A BAND of talented musicians have been bringing joy to a local elderly group with their weekly performances.

The Yoker Minstrels gather together at Yoker Resource Centre (YRC) every Friday between 12.30pm and 1.30pm to play to the hub's attendees.

The band is made up of around 15 individual musicians from all over Glasgow and has been taking part in these sessions for around ten weeks now.

Billy MaCaulay, one of the Minstrels’ original members, revealed how the idea came about.

The 81-year-old said: “The band started at the end of Covid. I realised I’d gone two years without playing music with others so I reckoned there would be a lot of people who felt the same way.

“I went to the Heart of Scotstoun Community Centre first to put it to them what I wanted to do.

"I wanted to invite people to come and play music together and the response was very good.

“The Scotstoun thing worked out well and it really grew. It is still going strong two years later.

"I’ve got an empty diary as I’m retired and have plenty of time on my hands so I came in here and spoke to Kirsty (a member of staff at YRC) and told her what I did in Scotstoun, could I do it here as well?

“She was delighted. So I went and told all these guys (the Minstrels) what the plan was and they couldn’t wait to join in.”

Billy went on to explain that every time he turns up at the Kelso Place hub on a Friday afternoon he comes with a different band due to “age and other commitments”.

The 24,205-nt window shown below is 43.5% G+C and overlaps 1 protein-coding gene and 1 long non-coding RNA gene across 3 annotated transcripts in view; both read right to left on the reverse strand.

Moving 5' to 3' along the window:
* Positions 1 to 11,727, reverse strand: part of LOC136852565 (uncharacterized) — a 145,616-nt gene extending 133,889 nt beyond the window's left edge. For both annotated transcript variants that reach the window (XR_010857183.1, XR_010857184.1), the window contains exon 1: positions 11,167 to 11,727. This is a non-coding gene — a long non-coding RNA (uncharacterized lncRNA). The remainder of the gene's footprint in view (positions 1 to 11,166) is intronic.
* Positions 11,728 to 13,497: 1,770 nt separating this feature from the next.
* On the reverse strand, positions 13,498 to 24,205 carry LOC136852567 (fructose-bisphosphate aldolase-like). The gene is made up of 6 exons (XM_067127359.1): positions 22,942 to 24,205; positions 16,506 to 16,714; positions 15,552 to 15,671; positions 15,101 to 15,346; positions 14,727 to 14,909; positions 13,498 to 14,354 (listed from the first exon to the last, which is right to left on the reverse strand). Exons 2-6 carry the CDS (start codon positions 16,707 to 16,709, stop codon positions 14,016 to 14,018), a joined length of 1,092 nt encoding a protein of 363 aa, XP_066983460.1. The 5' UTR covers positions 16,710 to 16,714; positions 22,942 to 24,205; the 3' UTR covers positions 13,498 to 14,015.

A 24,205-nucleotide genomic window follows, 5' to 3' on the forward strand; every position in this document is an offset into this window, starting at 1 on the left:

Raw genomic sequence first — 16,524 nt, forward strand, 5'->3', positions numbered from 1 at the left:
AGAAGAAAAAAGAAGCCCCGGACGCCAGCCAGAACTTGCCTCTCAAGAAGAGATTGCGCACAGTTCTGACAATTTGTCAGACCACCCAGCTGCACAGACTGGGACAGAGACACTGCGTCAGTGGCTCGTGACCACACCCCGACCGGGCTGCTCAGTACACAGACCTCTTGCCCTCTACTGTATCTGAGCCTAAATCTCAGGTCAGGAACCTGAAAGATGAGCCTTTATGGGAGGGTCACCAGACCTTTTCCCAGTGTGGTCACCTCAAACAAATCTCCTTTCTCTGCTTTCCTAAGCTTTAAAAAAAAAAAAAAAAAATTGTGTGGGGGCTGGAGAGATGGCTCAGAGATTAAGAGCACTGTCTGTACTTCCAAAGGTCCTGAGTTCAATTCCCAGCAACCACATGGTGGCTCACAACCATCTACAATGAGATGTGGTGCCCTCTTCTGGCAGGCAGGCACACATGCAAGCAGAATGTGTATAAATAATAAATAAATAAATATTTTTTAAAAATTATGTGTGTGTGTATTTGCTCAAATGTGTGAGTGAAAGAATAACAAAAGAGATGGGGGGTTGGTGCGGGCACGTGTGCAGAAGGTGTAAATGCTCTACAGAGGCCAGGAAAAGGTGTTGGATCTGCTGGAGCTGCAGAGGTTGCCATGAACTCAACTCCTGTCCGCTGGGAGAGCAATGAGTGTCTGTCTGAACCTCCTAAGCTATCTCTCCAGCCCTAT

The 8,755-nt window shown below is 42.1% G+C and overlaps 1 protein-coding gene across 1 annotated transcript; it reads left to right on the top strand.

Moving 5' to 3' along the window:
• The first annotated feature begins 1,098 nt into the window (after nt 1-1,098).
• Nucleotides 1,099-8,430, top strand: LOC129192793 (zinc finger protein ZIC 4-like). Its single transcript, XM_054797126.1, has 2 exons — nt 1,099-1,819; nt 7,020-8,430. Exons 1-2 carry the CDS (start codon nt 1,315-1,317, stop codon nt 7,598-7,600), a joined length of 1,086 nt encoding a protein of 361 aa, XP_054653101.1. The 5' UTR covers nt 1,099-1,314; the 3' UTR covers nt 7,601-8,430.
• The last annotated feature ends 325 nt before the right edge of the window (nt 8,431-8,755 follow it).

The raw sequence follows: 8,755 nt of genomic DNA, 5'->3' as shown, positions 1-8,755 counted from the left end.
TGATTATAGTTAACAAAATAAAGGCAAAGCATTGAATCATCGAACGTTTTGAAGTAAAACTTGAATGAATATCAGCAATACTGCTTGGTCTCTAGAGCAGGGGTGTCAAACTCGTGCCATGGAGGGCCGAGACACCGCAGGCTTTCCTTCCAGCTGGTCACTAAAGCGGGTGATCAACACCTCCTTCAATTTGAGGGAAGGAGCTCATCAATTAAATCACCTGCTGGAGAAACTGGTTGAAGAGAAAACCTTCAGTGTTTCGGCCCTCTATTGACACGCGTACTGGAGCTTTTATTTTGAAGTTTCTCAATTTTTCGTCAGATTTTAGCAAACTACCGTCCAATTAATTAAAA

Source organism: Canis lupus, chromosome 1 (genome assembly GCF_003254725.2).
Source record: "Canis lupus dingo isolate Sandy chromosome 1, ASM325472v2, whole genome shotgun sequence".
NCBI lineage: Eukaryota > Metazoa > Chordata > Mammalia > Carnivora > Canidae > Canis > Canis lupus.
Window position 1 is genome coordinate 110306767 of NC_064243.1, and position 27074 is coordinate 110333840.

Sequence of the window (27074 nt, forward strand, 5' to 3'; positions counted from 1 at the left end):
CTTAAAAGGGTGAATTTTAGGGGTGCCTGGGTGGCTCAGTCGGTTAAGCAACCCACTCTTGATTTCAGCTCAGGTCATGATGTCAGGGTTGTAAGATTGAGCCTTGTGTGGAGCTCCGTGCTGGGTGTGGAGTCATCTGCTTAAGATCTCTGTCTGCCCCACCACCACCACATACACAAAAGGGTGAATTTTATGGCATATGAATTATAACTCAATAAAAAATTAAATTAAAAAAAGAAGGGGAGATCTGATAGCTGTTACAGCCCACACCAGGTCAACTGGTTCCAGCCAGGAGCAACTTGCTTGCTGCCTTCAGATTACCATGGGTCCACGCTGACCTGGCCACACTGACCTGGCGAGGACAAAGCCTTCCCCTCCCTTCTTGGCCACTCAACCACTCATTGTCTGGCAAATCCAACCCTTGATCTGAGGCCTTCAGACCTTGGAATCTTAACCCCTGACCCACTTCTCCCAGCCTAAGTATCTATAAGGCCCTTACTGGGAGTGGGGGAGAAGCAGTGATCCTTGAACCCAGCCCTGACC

However, this has no impact on the what band plays as they choose from a variety of tunes that everyone is familiar with including those in the audience.

The Yoker resident told the Post that music is a “good tonic” for the soul and it is an honour for the group to be able to bring a little light into people’s days.

Billy added: “If we can lighten the load for the people here [at YRC] for an hour a week then we are honoured to do it.

“I’ve found when we are playing songs there is a number of them who are singing along because they know the song and they haven’t had the opportunity recently to do that.

“You can see the emotion in their faces getting the chance to sing songs they love. It’s just great, music is a good tonic for the soul.”

The musical sessions are the first time that YRC’s elderly group has been mixed with other members of the public.

Not only have the musicians and the audience bonded over music but it turns out that some of them even knew each other from their childhoods.

Billy added: “One of the ladies asked if I was a local man and I said I grew up in Maryhill and she said ‘So did I’.

“It turned out we went to the same school. We knew all the same teachers and pals. We both went through each other’s school photographs, it was lovely.”

Kirsty Gibbons, one of two full-time members of staff at YRC, praised the Yoker Minstrels for giving up their time to help “bring the community together”.

She said: “It has been an amazing community bonding experience. This is the first time that we’ve blended the community with our elderly group and it has worked out great.

“Everybody knows music whether you’re a musical person or not it just sends something to your soul.

“It’s also a very safe way to gather together without having to communicate if communication is hard.

“Some of our attendees can find it difficult to hold conversations especially if someone is a stranger but music is something that everybody can tap along to whether you’re on beat or not it doesn’t matter as it’s a universal thing that everyone understands.

“We’re really keen to keep this going and we couldn’t be any more grateful for our volunteers that play.

“The amount of skill in the room is generations worth, they don’t stop playing they just keep going for 45 minutes it’s unbelievable.”